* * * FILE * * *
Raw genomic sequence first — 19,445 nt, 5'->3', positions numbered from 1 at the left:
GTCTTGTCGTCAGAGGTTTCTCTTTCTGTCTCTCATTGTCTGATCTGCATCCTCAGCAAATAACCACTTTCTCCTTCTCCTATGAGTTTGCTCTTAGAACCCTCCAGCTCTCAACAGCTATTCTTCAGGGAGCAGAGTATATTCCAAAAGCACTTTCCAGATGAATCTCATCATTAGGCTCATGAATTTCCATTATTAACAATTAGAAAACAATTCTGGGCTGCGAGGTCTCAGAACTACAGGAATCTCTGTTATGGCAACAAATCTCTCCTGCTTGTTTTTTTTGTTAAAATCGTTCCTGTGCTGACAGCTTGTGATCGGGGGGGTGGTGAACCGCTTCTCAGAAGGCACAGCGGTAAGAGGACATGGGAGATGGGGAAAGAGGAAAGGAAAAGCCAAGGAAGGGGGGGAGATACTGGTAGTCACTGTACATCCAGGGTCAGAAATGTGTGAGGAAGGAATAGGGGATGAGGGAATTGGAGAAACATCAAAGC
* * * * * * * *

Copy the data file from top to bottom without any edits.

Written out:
Raw genomic sequence first — 19,445 nt, 5'->3', positions numbered from 1 at the left:
GTCTTGTCGTCAGAGGTTTCTCTTTCTGTCTCTCATTGTCTGATCTGCATCCTCAGCAAATAACCACTTTCTCCTTCTCCTATGAGTTTGCTCTTAGAACCCTCCAGCTCTCAACAGCTATTCTTCAGGGAGCAGAGTATATTCCAAAAGCACTTTCCAGATGAATCTCATCATTAGGCTCATGAATTTCCATTATTAACAATTAGAAAACAATTCTGGGCTGCGAGGTCTCAGAACTACAGGAATCTCTGTTATGGCAACAAATCTCTCCTGCTTGTTTTTTTTGTTAAAATCGTTCCTGTGCTGACAGCTTGTGATCGGGGGGGTGGTGAACCGCTTCTCAGAAGGCACAGCGGTAAGAGGACATGGGAGATGGGGAAAGAGGAAAGGAAAAGCCAAGGAAGGGGGGGAGATACTGGTAGTCACTGTACATCCAGGGTCAGAAATGTGTGAGGAAGGAATAGGGGATGAGGGAATTGGAGAAACATCAAAGC